The polyaldehyde and the polyhydroxy polymer must remain in contact with the cellulosic fibers, prior to setting the fibers, for a period sufficient to allow adsorption of the polymers by the fibers and bonding between the polyaldehyde, polyhydroxy polymer and the cellulosic fibers. Otherwise the polyaldehyde and/or polyhydroxy polymer may be lost during the setting step such that the wet strength improvements are not obtained. A sufficient period is typically achieved by leaving the polyaldehyde and the polyhydroxy polymer, individually or in combination, in contact with the cellulosic fibers for a period of from a few seconds to about 60 minutes prior to setting the fibers, more typically on the order of a few seconds. Bonding may involve ionic bonding and/or covalent bonding.
The temperature of the furnish will generally be between greater than 0° C. and less than 100° C. and is more typically at about room temperature (20-25° C.). The paper making process is generally conducted in air at atmospheric pressure, although other environments and pressures may be used.
In a particularly preferred embodiment, the polyaldehyde is added to the furnish before the polyhydroxy polymer. Paper products prepared according to this embodiment tend to have higher initial wet strengths compared to paper products first treated with the polyhydroxy polymer or a mixture of the polyaldehyde and the polyhydroxy polymer. The pH of the furnish containing the polyaldehyde and the fibers is preferably adjusted to a pH of about 7 or less, more preferably from about 4 to about 7. The polyaldehyde remains in contact with the cellulosic fibers for a period sufficient to allow chemical bonding between the polyaldehyde and cellulosic fibers. A period of from a few seconds to about 60 minutes is typically sufficient, more typically a few seconds.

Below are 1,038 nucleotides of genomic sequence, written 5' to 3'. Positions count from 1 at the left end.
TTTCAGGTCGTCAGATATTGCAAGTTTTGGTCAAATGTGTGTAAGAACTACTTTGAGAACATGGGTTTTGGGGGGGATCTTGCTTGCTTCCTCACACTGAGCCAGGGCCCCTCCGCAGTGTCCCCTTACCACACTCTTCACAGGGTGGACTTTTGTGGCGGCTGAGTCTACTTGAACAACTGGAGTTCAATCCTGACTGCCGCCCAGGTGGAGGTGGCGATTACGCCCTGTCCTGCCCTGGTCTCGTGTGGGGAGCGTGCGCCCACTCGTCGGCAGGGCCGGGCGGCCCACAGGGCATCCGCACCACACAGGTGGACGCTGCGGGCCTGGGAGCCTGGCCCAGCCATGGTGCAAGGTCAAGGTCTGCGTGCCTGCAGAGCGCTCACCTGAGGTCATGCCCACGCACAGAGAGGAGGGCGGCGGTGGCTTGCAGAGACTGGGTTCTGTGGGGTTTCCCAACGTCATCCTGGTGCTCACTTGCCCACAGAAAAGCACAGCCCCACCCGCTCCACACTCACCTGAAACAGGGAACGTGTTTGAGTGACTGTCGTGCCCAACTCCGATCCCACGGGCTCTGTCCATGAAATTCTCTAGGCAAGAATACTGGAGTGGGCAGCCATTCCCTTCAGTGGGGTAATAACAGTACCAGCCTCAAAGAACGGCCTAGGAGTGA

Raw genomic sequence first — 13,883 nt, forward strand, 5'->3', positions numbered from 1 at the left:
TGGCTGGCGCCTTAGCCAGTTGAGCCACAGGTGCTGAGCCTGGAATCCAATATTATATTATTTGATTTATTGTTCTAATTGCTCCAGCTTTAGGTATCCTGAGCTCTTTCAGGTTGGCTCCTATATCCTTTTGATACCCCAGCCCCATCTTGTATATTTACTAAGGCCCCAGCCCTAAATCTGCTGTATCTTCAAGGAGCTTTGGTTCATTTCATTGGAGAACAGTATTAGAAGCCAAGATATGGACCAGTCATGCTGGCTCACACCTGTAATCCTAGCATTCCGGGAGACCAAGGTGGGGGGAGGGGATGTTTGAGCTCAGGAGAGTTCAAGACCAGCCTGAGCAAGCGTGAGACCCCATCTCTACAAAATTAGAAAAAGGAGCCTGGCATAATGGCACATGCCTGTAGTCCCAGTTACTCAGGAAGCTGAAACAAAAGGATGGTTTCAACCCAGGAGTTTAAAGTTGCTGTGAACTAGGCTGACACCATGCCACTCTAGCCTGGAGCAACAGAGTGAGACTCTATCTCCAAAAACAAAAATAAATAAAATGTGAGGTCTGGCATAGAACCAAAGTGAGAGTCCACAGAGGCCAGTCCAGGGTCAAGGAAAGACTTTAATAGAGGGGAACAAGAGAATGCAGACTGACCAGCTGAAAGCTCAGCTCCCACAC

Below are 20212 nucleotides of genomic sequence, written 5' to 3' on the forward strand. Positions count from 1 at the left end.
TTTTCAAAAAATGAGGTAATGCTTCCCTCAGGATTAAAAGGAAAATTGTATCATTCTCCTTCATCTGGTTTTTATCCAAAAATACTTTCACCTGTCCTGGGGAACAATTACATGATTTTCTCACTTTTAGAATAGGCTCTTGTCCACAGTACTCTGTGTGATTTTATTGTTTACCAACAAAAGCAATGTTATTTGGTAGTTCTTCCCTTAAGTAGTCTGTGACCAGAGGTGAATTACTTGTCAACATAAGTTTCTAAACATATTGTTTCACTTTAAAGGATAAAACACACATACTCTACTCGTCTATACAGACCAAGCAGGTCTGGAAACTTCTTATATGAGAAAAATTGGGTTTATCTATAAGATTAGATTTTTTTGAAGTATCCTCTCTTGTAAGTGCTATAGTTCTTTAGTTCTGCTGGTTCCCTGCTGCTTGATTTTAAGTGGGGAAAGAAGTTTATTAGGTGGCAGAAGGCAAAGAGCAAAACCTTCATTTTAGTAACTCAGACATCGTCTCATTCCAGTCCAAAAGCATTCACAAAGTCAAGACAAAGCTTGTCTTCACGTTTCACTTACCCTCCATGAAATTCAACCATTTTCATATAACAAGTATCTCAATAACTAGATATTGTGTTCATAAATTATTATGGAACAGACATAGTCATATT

According to this embodiment, the water soluble polyhydroxy polymer is then added to the paper making furnish. The pH of the furnish is preferably adjusted to a pH of about 7 or less, more preferably from about 4 to about 7. The polyhydroxy polymer remains in contact with the cellulosic fibers and the polyaldehyde for a period sufficient to allow chemical bonding between the cellulosic fibers, polyaldehyde and polyhydroxy polymer. A period of from a few seconds to about 60 minutes is typically sufficient, more typically a few seconds.
The furnish may also include conventional paper-making additives such as are known in the art. For example, paper softeners, such as tetra-alkylammonium compounds, may be included in the furnish.
Once the furnish is prepared, it is converted into final web or sheet form by any suitable wet laying method, including a method previously described as involving deposition of the furnish, setting of the fibers, drying and optionally compacting.